The Green zone is also a good target for a sustained effort (20 minutes or more) for intermediate and advanced exercisers.


Zones 4 & 5:  80-89%MHR (Yellow) and 90%+MHR (Red)

The Yellow and Red zones are short duration zones for new exercisers.  Your clients will probably fatigue fairly quickly in these zones at the beginning of their training experience.  As your clients’ fitness levels build, they will be able to sustain longer periods of time in the Yellow and Red zones.  Perhaps start with short intervals during which your clients push into the Yellow and/or Red zones and then complete a longer recovery in the Green or Blue zones.

For intermediate and advanced exercisers, the Yellow and Red zones are great for challenging fitness level.  Clients can now handle slightly longer durations in these high intensity zones. Challenge your clients to hold the Yellow zone for 10 minutes or more at a time. 

Another approach is to train high intensity intervals during which your clients aim for Yellow and Red during the work phase and Green during recovery.  You can start to lengthen the work-to-recovery ratio of your clients’ intervals.  For example, have your clients push up into the Yellow or Red for 60 seconds, and provide them with only 30 seconds of recovery (a 2-to-1 work-to-recovery ratio).

Training in the Yellow and Red zones is likely to increase your client’s maximal oxygen uptake (their ability to take in and use oxygen efficiently) and expand their ability to work at submaximal exercise intensities for longer periods of time.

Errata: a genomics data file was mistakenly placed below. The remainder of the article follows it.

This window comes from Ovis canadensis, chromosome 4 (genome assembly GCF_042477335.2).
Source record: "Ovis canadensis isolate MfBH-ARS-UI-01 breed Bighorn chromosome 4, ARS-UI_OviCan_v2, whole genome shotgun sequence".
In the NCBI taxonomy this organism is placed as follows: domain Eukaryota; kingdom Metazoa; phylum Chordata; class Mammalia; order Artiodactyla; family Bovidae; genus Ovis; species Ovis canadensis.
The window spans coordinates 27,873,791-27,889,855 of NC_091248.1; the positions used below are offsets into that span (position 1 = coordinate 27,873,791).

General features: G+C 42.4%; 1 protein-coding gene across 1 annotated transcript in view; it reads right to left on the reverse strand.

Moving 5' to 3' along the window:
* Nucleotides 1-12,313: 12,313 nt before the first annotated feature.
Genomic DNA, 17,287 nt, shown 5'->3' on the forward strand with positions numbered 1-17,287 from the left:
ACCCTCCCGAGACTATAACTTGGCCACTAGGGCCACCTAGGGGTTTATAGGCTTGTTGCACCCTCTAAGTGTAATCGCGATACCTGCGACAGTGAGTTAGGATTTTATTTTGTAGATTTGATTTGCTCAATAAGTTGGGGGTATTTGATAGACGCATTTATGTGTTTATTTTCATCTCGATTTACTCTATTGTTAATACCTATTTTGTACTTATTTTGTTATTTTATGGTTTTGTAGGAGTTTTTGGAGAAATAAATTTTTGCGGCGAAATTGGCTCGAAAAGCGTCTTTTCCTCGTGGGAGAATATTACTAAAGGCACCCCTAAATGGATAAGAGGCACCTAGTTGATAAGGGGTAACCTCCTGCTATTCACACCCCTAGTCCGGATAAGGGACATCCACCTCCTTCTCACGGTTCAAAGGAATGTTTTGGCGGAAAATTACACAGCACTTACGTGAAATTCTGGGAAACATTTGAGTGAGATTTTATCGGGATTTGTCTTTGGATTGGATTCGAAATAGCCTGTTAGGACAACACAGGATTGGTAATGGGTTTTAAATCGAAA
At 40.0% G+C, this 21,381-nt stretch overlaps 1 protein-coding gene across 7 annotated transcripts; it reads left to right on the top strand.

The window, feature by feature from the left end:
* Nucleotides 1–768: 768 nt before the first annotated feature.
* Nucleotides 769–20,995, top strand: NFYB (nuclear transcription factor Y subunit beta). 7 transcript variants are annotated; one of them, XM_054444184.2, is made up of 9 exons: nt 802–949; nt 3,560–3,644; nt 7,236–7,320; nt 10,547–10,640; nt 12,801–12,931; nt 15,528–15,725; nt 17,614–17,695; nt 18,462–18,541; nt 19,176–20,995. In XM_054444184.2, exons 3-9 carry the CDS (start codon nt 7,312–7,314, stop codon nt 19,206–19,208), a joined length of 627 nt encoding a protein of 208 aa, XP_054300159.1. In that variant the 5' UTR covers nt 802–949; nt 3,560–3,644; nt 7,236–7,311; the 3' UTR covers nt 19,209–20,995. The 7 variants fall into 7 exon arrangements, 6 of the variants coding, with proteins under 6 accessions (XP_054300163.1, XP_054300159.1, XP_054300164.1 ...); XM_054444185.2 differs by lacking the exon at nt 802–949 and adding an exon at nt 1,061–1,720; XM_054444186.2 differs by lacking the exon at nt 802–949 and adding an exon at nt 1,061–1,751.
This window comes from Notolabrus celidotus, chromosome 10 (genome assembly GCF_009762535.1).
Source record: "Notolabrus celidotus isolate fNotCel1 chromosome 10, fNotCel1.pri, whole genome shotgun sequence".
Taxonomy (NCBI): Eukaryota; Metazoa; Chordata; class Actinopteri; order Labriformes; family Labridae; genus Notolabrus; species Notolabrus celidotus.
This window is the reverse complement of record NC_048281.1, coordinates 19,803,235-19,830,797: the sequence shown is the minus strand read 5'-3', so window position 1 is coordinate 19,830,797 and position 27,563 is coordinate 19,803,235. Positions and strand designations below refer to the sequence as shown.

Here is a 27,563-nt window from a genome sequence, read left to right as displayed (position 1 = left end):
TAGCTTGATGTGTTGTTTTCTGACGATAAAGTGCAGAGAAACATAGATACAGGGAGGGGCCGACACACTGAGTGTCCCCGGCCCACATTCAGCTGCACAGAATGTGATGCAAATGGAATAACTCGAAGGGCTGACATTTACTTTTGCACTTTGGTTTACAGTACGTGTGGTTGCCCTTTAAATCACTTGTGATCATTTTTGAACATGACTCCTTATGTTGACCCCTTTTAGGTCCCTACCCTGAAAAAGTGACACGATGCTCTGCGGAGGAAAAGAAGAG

As mentioned previously, the Yellow and Red zones are major calorie burning zones – and not just during your client’s workout, but afterward as well.  You may have heard of the term post-exercise oxygen consumption (EPOC).  This refers to the additional oxygen consumption necessary to recover from a high intensity workout – your client will continue to expend calories at a higher rate as they recover from their session than they would generally burn at rest.

Now that you are familiar with some of the general benefits of training at various exercise intensities, use your client’s fitness level and fitness goals to determine the zones that are most appropriate for them.


Dr. Ayla Donlin is the director of the LifeFit Center @ The Beach, a health and fitness facility and educational laboratory on the campus of Long Beach State University (LBSU).  Ayla’s passions are fitness, education, and well-being, and as a result, she holds multiple positions within higher education and the fitness industry.

Ayla is a lecturer in the kinesiology department at LBSU and has been teaching courses since 2008 in the fitness and sport studies options.  She is also the chair of the Exercise is Medicine on Campus (EIMOC) Leadership Team at LBSU and advises the EIMOC student organization.

Ayla has been active in the fitness industry for over 12 years as a group fitness instructor, personal trainer, group fitness director, master trainer, and health club general manager. She is currently an American College of Sports Medicine (ACSM) certified personal trainer and an Exercise is Medicine® credentialed fitness professional. 

Ayla also serves as a consultant within the fitness industry.  She has been working with Johnny G. since 2007 as a Master Instructor for Krankcycle® and became a Master Instructor for IN-TRINITY® in 2015.  Ayla is also a Master Trainer for MYZONE®, a wearable physical activity tracker that rewards effort.  She creates educational content for the MYZONE® blog, Podcast, and learning management system.

As a passion and hobby, Ayla has organized, led, and participated in over 100 hours of Spin-a-thon/Krank-a-thon fundraisers benefitting various organizations like the Challenged Athletes Foundation.